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18/23. Pulmonary involvement in erdheim-chester disease.

    erdheim-chester disease is a disseminated non-Langerhans' cell histiocytosis involving multiple organs with characteristic sclerotic musculoskeletal lesions. This is the report of the case of a 53-year-old woman with extensive and progressive pulmonary disease. Computed tomography scans revealed diffuse infiltrative lung disease. Thoracoscopic lung biopsy and a biopsy of the right femur lesion were performed. The histopathology revealed that she had non-Langerhans' cell histiocytosis; erdheim-chester disease. The characteristic lesions of erdheim-chester disease, including involvement of the orbit, pericardium, periaorta, and bone were detected. This helped to further confirm that the patient had erdheim-chester disease with associated pulmonary involvement. As erdheim-chester disease is a rare non-Langerhans' cell histiocytosis that may be misdiagnosed as interstitial lung disease or other pulmonary disorders, this diagnosis should be considered in the differential diagnosis of such lung lesions.
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19/23. erdheim-chester disease in a child presenting with multiple jaw lesions.

    BACKGROUND: erdheim-chester disease is a rare histiocytic disease entity related to juvenile xanthogranuloma. It is a systemic condition, usually occurs in adult, characterized by infiltration of foamy histiocytes within the bone and soft tissues. methods AND RESULTS: We report a case of 13-year-old female patient who first presented with multiple osteolytic lesions of the jaws followed by bilateral symmetrical bone lesions affecting the lower extremities, as well as brain and abdominal involvement. Histological findings of the jaw lesions showed lipid-storing CD68 ( ), CD1a (-) histiocytes with Touton type giant cells. CONCLUSION: To the best of our knowledge, this is the first case of erdheim-chester disease with jaw bone lesions occurring as initial presenting symptom.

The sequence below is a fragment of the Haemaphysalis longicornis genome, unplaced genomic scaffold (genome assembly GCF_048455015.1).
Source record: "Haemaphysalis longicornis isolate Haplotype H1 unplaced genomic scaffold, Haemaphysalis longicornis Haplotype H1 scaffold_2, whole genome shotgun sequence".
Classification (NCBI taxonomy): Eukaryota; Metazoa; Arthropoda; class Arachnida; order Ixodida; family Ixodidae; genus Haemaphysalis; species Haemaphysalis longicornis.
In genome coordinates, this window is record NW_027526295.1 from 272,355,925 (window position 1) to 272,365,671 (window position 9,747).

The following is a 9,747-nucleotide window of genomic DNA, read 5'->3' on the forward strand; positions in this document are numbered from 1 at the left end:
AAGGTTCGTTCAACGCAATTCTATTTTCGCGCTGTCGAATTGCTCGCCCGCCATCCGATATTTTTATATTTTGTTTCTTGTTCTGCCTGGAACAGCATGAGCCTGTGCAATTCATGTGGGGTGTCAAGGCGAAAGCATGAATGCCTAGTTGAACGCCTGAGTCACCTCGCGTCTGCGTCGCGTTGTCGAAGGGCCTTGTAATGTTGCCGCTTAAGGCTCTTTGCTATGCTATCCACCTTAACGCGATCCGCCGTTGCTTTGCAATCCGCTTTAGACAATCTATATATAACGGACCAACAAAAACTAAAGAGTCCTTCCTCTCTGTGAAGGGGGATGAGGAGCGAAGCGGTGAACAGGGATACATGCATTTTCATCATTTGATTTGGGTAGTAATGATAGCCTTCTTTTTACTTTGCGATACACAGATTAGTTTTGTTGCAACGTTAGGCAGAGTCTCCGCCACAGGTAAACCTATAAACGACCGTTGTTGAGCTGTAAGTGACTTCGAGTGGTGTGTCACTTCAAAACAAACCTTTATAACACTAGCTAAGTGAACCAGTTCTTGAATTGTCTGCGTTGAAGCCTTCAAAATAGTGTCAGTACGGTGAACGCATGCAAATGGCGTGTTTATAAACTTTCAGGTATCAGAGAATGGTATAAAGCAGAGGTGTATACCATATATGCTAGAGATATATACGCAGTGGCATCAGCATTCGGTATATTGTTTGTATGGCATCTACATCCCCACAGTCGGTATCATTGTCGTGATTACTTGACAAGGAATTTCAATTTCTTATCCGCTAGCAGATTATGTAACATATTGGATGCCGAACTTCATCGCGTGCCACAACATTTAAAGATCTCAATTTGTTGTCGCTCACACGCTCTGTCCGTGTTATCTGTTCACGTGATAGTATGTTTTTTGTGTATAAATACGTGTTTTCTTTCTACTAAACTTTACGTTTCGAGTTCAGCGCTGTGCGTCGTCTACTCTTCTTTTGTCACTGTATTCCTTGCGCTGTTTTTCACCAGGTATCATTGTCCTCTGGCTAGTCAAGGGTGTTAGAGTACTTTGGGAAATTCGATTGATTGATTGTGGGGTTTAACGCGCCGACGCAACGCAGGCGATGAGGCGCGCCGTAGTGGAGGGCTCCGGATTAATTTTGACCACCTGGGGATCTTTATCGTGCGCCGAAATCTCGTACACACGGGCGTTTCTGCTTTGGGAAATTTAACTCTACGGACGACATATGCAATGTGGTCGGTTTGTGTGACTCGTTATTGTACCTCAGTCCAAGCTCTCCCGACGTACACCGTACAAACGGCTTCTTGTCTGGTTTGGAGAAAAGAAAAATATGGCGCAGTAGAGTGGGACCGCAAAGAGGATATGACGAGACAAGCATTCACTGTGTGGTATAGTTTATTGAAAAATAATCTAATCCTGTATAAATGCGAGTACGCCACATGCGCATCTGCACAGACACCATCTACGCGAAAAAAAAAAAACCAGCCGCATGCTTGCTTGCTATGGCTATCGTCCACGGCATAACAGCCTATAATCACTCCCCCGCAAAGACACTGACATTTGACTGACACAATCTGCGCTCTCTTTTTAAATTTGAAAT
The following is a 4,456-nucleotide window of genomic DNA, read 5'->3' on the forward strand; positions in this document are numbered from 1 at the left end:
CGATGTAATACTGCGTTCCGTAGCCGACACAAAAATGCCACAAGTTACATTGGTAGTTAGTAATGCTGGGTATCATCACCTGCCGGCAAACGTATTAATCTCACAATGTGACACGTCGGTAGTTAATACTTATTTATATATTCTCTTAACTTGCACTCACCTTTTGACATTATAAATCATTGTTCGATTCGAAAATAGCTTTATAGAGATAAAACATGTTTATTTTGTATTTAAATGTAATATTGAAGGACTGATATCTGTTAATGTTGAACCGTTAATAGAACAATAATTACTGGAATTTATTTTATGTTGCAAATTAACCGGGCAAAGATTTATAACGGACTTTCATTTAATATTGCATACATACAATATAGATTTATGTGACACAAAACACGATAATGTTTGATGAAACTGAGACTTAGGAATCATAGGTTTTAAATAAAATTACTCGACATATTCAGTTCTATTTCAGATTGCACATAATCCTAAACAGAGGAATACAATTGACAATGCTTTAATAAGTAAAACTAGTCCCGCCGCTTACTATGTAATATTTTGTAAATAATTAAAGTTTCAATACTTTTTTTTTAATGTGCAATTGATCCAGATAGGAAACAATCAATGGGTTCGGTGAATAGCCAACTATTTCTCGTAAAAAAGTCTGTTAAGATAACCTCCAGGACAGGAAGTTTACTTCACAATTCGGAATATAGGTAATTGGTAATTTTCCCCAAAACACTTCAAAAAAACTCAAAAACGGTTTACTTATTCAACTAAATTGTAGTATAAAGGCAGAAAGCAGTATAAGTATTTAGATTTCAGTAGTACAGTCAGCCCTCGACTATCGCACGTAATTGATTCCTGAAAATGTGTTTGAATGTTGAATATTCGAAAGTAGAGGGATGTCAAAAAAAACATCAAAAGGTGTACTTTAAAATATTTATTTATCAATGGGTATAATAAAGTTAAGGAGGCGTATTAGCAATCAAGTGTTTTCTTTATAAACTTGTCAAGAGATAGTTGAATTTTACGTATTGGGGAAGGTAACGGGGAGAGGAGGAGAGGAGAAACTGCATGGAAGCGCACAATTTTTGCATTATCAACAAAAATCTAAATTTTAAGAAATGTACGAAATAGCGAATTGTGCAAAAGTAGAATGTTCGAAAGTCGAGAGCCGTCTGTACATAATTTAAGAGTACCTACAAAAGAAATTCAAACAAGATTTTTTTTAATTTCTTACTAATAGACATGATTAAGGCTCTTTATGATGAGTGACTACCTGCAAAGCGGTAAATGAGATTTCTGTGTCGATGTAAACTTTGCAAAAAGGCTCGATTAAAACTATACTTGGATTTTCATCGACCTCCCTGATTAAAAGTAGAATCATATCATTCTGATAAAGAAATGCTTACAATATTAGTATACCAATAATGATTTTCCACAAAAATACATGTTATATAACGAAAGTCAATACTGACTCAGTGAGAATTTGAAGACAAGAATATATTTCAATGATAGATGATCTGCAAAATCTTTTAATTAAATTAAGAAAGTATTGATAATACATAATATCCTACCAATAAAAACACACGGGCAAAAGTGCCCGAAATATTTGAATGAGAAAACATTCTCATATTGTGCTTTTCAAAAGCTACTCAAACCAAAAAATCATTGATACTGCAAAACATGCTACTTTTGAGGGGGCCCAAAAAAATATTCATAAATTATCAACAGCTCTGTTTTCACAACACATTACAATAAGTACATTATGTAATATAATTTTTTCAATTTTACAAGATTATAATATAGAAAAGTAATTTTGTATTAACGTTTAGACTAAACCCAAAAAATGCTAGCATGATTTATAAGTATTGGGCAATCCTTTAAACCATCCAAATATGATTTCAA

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20/23. Successful treatment of erdheim-chester disease, a non-Langerhans-cell histiocytosis, with interferon-alpha.

    erdheim-chester disease is a rare non-Langerhans histiocytosis with multisystem involvement. To date, there is no standard treatment for this disorder, and more than half of the patients succumb within 3 years. Because interferon-alpha promotes the terminal differentiation of histiocytes and dendritic cells, we hypothesized that this molecule would be a useful therapy for erdheim-chester disease. We therefore treated 3 patients with advanced disease with interferon-alpha at a starting dose of 3 to 6 x 10(6) units, which was later reduced, during maintenance, to 1 x 10(6) units subcutaneous 3 times per week. Marked improvement was noted in all patients, with substantial retro-orbital disease regression within 1 month. Improvement in bone lesions, pain, diabetes insipidus, and other manifestations was gradual over many months. Responses were durable (3 to 4.5 years). Our observations suggest that this well-tolerated therapy has a significant effect on the course and outcome of erdheim-chester disease.